A bad credit score, or any score below 579, can put a wrinkle in nearly any financial plan, including if you want to get a credit card. Like it or not, most credit card issuers require good or excellent credit (670 to 850) to qualify for their best offers. However, if you have at least fair credit, or a FICO score ranging from 580 to 669, you’ll likely have more offers available to you, especially in terms of unsecured credit cards.

Secured credit cards are a popular option for people with bad credit, but these cards require a security deposit upfront. If that doesn’t sound appealing, there are some unsecured credit cards for bad credit to consider, all of which let you borrow money and build credit without putting down a security deposit.

The best unsecured credit cards for bad credit in 2023

Before we dive in, it’s worth noting that aren’t many unsecured credit cards available for bad credit. Those that do exist are more likely to come with annual fees, low credit limits and little to no perks.

Credit One Bank Platinum Visa for Rebuilding Credit: Best for earning cash back

The Credit One Bank® Platinum Visa® for Rebuilding Credit* is a popular unsecured credit card available for consumers with bad credit. This card lets you earn 1 percent in cash rewards on eligible gas and grocery purchases and mobile phone, internet, cable and satellite TV services (terms apply). You’ll also get free credit score access, which can help you track your progress to better credit.

Don’t let the cash back distract you from a significant downside, though: This card comes with a $75 annual fee for the first year, then an annual fee of $99. You would have to spend $9,900 per year within the eligible 1 percent cash back categories to make that $99 fee up, so it probably doesn’t make sense to choose this card for the cash back. You may want to consider a no-annual-fee option, or a lower-annual-fee option, instead.

Pros:

  • 1 percent cash back within popular spending categories
  • Free credit score access
  • Get prequalified without a hard inquiry on your credit report

Cons:

  • Credit limit can be as low as $300
  • Charges a $75 annual fee the first year, then $99 annually ($8.25 per month)

Mission Lane Visa Credit Card: Best for a lower annual fee

If you’re looking for a straightforward unsecured card that will help you to build credit, the Mission Lane Visa® Credit Card could be a good fit for you. It’s a notable unsecured credit card for bad credit because it comes with a lower annual fee of up to $59 and no hidden fees, which are common with many subprime cards. Plus, depending on your creditworthiness, you may qualify for a $0 annual fee.

Pros:

  • $0 annual fee depending on creditworthiness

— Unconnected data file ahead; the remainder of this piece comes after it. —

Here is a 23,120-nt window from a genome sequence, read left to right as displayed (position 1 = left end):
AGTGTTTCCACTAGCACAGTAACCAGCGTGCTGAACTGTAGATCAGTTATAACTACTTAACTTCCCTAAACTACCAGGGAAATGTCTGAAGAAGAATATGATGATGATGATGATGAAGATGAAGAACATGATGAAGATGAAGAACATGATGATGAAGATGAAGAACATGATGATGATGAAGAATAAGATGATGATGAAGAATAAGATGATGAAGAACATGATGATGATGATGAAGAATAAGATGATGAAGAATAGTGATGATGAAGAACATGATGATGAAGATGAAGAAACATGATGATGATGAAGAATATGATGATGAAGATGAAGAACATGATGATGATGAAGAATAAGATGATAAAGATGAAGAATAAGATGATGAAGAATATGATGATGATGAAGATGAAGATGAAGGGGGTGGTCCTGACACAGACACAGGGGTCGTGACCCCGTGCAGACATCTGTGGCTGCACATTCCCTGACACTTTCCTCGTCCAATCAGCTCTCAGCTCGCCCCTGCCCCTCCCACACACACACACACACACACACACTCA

• Could get a credit limit increase after seven months of on-time payments
  • Reports to all three credit bureaus

Cons:

  • Up to $59 annual fee (offer through Bankrate; up to a $75 annual fee through other methods)
  • Minimum starting credit limit of $300
  • No rewards

Indigo Mastercard: Best for traveling abroad

If you have a very low credit score or have declared bankruptcy, you may want to consider the Indigo® Mastercard®. In general, it comes with few perks, but it’ll help you to build your credit so you’ll be able to qualify for better cards down the line.

However, if you travel abroad frequently, it’s worth noting that this card comes with a 1 percent foreign transaction fee. This fee is much lower than other similar cards, which typically charge a foreign transaction fee of 3 percent. But if you have at least fair credit, you may be able to qualify for a card that doesn’t charge any foreign transaction fees.

Pros:

  • $0 annual fee depending on creditworthiness
  • 1 percent foreign transaction fee
  • Reports to all three credit bureaus

Cons:

  • Up to $99 annual fee
  • No rewards
  • Maximum credit limit of $300

Petal 1 ‘No Annual Fee’ Visa Credit Card: Best for no annual fee

The Petal® 1 “No Annual Fee” Visa® Credit Card is recommended for consumers with no credit history, but consumers who are working on rebuilding their credit may still qualify for this card. Best of all, the Petal 1 “No Annual Fee” Visa Credit Card may consider alternate data like banking history for approvals, so credit mistakes from the past may not hold as much weight.

This card lets you build credit with no security deposit and no annual fee required. Credit limits range from $300 to $5,000, and you may qualify for a credit limit increase when you make on-time payments for at least six months.

Pros:

  • No annual fee and no foreign transaction fees
  • Helps build credit by reporting to the three credit bureaus
  • Get prequalified without a hard inquiry on your credit report

Cons:

  • Potential for a high interest rate (variable APRs range from 24.24 percent to 33.74 percent)
  • Credit limit can be as low as $300
  • Rewards limited to special offers with specific retailers

Capital One Platinum Credit Card: Best for fair credit